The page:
50 Fremont Place
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There is now little left on the ground to suggest the original visage of 50 Fremont Place, seen above, despite its having come late to the subdivision. Lot 99, sitting prominently at the southwest corner of Fremont Place West and Eight Street, had remained empty from the opening of the development until 1936, when automobile dealer Irvin Kaiser built #99 facing east. Kaiser appears to have bought the entire original parcel and, once he made plans for a swimming pool and other improvements and determined the final proportions of his own backyard, then sold off the westerly 90 feet to esteemed Superior Court Judge Myron Westover. Westover had been on the bench since 1926, when he became a municipal court judge; his Superior judgeship came two years later. His wife, Selah Wyckoff Westover, was active in club life in the way of all Old Guard matrons; while she had to drive downtown to the Friday Morning, she could walk just a few blocks east on Eighth Street and sneak through the hedges to the Ebell.
On April 10, 1939, the Department of Building and Safety issue permits to Judge Westover to begin construction of a house and detached garage at the rear of Lot 99, addressed 4520 West Eighth Street on the document but redesignated 50 Fremont Place by the time of completion. With no individual architect cited on the permits, it is presumed that it was the design of one allied with the contractors, Brainard & Hadden of Glendale. What might have prompted the Westovers to undertake the building of a house when most couples consider apartment living—they were both nearing 70 and already living at the Trianon—is unclear; perhaps Selah just wanted a garden and to be near the Ebell after having moved quite a few times over the years. With their grown son, attorney Wyckoff Westover, off on his own, the house was rather modest by Fremont Place standards, originally of just eight rooms built on a budget of $7,500. Not long after moving in, the judge, driving not far from home near the intersection of Beverly and Rossmore, ran over an apparently dizzy actor causing serious injury; he would be absolved of blame. Westover was elected presiding judge of the Superior Court in 1944 and then, at the age of 75, lost re-election to the bench two years later. Not long after Selah died at #50 at the age of 77 on January 11, 1949, Judge Westover sold the house. As had his wife, he died of heart trouble, he in his South St. Andrews Place apartment on January 15, 1952, three days shy of his 81st birthday.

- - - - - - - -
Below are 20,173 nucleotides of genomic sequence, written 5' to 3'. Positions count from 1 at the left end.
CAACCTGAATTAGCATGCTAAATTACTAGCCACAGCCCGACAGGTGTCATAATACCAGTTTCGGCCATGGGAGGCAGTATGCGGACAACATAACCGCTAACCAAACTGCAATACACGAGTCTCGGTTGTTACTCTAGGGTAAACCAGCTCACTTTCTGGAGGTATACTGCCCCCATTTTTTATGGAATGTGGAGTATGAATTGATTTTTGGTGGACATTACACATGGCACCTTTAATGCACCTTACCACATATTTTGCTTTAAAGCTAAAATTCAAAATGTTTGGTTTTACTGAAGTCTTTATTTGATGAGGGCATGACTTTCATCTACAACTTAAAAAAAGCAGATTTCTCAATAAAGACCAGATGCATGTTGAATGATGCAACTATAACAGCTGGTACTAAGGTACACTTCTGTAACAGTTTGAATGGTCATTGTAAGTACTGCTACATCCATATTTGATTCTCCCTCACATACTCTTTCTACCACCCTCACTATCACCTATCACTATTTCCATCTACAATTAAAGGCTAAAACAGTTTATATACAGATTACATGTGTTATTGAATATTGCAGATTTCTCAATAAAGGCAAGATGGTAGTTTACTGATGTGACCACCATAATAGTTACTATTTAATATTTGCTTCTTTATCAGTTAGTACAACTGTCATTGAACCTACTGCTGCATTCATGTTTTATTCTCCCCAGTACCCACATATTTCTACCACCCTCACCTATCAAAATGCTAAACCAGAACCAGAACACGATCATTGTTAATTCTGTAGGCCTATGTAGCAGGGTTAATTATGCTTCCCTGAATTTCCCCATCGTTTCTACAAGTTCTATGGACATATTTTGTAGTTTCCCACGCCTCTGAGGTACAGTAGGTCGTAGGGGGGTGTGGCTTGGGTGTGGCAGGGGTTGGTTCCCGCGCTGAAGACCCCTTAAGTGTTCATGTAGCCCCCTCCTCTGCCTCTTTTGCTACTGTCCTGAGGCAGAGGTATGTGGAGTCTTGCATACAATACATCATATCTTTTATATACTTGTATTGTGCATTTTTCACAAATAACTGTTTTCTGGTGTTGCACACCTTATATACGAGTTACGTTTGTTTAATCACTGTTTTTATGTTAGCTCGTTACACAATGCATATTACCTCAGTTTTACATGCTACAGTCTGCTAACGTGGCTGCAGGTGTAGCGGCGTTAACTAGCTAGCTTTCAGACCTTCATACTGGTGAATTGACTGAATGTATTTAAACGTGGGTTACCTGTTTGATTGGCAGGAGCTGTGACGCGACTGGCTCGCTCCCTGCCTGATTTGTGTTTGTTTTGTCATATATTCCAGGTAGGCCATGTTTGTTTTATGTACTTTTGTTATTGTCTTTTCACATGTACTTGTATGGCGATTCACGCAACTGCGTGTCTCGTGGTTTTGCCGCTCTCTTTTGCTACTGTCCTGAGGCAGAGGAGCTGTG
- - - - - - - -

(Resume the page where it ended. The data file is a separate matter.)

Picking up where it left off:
Acquired by the current owner in 1994, it has been in recent years that 50 Fremont Place has taken on its absurd bloat. Now crammed on its narrow lot after many additions made in 2009, both sideways and up, there is little left of the lovely original Westover house, a classic Los Angeles design of the immediate pre–World War II period. While the family who has supersized #50—and has effected an unfortunate remodeling of #127 as well—might not have demolished the two houses, the damage to the Fremont Place streetscape is not insignificant. Overall, the subdivision has been remarkably free of gross McMansionization either through remodeling or replacement; lets hope that the perps behind insensitive changes or outright replacement—such as in the case of the grossly heavy-handed successor to #123—do some study of the local historical vernacular before Fremont Place loses any more of its early character, and—to exaggerate grossly—before the wholesale demolition for an office park, threatened in the dark days of Mid-Wilshire in the late 1960s, might seem to have been preferable.
|Perhaps it is fortunate that a current view from the street is unavailable to us, given|
that all sense of proportion evident in its original configuration has been lost. A
faux Mansard roofline with phony dormer windows is amusing, at least.
Illustrations: Steve Crise; Google Maps